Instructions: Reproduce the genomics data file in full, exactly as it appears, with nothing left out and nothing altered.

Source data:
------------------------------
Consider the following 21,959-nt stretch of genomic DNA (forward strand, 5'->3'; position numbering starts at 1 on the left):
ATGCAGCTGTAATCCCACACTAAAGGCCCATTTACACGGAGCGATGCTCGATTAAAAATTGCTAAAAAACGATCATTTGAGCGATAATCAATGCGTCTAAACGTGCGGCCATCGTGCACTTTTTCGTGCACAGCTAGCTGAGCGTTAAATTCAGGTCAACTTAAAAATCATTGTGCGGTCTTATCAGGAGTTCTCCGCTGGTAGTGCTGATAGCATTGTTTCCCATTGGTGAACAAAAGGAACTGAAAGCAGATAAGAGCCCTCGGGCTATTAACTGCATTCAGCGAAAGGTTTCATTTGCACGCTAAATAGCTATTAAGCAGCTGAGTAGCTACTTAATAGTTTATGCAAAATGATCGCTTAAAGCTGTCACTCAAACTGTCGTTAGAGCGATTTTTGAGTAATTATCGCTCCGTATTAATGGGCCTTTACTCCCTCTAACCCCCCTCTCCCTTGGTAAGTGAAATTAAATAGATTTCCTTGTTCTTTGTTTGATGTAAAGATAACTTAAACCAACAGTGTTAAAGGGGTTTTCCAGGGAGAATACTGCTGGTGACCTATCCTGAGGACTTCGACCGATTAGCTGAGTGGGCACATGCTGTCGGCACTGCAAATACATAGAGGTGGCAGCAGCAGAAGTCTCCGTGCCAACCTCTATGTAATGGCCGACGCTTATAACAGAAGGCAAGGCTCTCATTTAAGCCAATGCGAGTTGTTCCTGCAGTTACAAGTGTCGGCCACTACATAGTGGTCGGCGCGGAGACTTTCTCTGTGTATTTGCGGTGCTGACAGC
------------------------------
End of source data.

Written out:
Consider the following 21,959-nt stretch of genomic DNA (forward strand, 5'->3'; position numbering starts at 1 on the left):
ATGCAGCTGTAATCCCACACTAAAGGCCCATTTACACGGAGCGATGCTCGATTAAAAATTGCTAAAAAACGATCATTTGAGCGATAATCAATGCGTCTAAACGTGCGGCCATCGTGCACTTTTTCGTGCACAGCTAGCTGAGCGTTAAATTCAGGTCAACTTAAAAATCATTGTGCGGTCTTATCAGGAGTTCTCCGCTGGTAGTGCTGATAGCATTGTTTCCCATTGGTGAACAAAAGGAACTGAAAGCAGATAAGAGCCCTCGGGCTATTAACTGCATTCAGCGAAAGGTTTCATTTGCACGCTAAATAGCTATTAAGCAGCTGAGTAGCTACTTAATAGTTTATGCAAAATGATCGCTTAAAGCTGTCACTCAAACTGTCGTTAGAGCGATTTTTGAGTAATTATCGCTCCGTATTAATGGGCCTTTACTCCCTCTAACCCCCCTCTCCCTTGGTAAGTGAAATTAAATAGATTTCCTTGTTCTTTGTTTGATGTAAAGATAACTTAAACCAACAGTGTTAAAGGGGTTTTCCAGGGAGAATACTGCTGGTGACCTATCCTGAGGACTTCGACCGATTAGCTGAGTGGGCACATGCTGTCGGCACTGCAAATACATAGAGGTGGCAGCAGCAGAAGTCTCCGTGCCAACCTCTATGTAATGGCCGACGCTTATAACAGAAGGCAAGGCTCTCATTTAAGCCAATGCGAGTTGTTCCTGCAGTTACAAGTGTCGGCCACTACATAGTGGTCGGCGCGGAGACTTTCTCTGTGTATTTGCGGTGCTGACAGC